Publisher: Damgaard, Aarhus, Denmark
Format: 140 x 210 mm, softcover
140 pages, b&w
Cover: Thomas Nøhr
ISBN : 978-8799485758
|Official description: Hvad er en tegneserie? provides an overview of what leading comic researchers through the ages have written about the definition of the comic as a concept. The book examines hereinafter the different ways to define a concept and draws correlation between the defining writers' motives and their conclusions. At the end of the book the author gives his own idea of how the concept of comics can be defined.
For the first time in Danish comics researchers, creators and readers thus get an understandable, yet thorough book, which can form the basis for further discussions and studies of comics.
Comment: A Danish edition of my Swedish book Vad är teckande serier? – en begreppanalays from 2003, with a beautiful new cover illustration by Thomas Nøhr.
Jewish Images in the Comics – A Visual History (2012)
|Official description: Jewish Images in the Comics showcases more than 150 comic strips, comic books and graphic novels from all over the world, stretching over the last five centuries and featuring Jewish characters and Jewish themes.
The book is divided into chapters on Anti-Semitism, the Old Testament, the Holocaust, Israel, the Golem and much more, featuring everything from well-known comics like Art Spiegelman’s Maus and the work of Will Eisner to much more obscure (and in some cases far less savory) but no less culturally and historically interesting examples of how Jewish culture has been depicted in comics.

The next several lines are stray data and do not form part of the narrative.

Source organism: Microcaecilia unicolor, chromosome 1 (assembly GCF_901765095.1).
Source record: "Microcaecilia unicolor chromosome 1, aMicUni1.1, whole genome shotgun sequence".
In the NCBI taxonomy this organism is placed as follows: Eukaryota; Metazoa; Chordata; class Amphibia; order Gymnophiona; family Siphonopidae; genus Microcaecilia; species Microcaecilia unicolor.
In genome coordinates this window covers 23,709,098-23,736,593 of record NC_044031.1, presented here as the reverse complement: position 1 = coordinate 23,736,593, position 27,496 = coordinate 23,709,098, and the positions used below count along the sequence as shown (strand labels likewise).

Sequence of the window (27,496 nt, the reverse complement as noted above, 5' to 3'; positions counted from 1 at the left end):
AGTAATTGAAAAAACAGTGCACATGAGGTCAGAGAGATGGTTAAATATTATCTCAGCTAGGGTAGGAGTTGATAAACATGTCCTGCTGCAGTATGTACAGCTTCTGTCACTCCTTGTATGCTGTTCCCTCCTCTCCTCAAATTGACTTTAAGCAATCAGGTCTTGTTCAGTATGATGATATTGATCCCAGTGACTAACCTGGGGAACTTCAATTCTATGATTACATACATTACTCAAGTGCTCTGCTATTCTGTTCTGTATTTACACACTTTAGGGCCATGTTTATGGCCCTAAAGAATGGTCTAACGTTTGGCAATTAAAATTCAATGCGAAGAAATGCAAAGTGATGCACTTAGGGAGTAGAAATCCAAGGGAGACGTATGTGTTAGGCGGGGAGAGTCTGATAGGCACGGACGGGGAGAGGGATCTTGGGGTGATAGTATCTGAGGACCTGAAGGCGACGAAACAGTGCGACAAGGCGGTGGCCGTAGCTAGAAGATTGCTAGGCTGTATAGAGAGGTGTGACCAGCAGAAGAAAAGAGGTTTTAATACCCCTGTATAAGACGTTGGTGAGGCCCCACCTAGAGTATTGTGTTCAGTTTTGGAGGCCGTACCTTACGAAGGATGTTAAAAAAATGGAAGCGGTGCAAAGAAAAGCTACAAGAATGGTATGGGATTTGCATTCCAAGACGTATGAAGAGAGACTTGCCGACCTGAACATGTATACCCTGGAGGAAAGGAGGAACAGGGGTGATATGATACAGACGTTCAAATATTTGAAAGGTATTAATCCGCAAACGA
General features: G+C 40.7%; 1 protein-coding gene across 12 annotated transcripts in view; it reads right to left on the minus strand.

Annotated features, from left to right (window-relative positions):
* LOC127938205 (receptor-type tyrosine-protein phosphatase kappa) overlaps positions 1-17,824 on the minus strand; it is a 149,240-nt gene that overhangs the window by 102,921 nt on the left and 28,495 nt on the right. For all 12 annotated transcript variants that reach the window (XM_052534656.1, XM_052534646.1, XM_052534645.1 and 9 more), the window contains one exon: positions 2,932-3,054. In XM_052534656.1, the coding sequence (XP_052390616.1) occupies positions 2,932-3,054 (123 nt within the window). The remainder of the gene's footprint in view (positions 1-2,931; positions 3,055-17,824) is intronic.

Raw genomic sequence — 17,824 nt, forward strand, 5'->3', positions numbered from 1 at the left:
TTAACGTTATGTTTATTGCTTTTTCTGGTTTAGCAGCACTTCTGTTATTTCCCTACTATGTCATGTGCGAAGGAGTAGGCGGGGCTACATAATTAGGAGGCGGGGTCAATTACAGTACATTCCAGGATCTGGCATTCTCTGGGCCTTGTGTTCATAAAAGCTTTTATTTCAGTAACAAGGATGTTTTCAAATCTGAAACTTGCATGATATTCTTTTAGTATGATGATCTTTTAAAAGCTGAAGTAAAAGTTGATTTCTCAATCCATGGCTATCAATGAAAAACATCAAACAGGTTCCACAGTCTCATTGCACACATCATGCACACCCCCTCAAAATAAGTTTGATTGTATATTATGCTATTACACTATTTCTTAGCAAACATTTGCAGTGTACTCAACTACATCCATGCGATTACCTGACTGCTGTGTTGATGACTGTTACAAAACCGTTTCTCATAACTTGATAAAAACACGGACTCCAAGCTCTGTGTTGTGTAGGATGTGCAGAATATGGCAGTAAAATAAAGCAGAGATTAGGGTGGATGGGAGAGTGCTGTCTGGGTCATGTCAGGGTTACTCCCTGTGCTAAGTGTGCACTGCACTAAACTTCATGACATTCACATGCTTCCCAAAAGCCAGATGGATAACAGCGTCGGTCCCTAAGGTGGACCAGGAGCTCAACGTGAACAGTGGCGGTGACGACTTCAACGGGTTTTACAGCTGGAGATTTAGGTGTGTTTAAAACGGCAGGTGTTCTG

As with Strömberg’s previous two books for Fantagraphics, each strip, comic, or graphic novel is spotlighted via a short but informative 200-word essay and a representative illustration. The book is augmented by a context-setting introduction as well as an extensive source list and bibliography.
Black Images in the Comics - A Visual History (2012)
|Official description: This book spotlights over 100 comic strips, comic books, and graphic novels to feature black characters from all over the world over the last century, and the result is a fascinating journey to, if not enlightenment, then at least away from the horrendous caricatures of yore.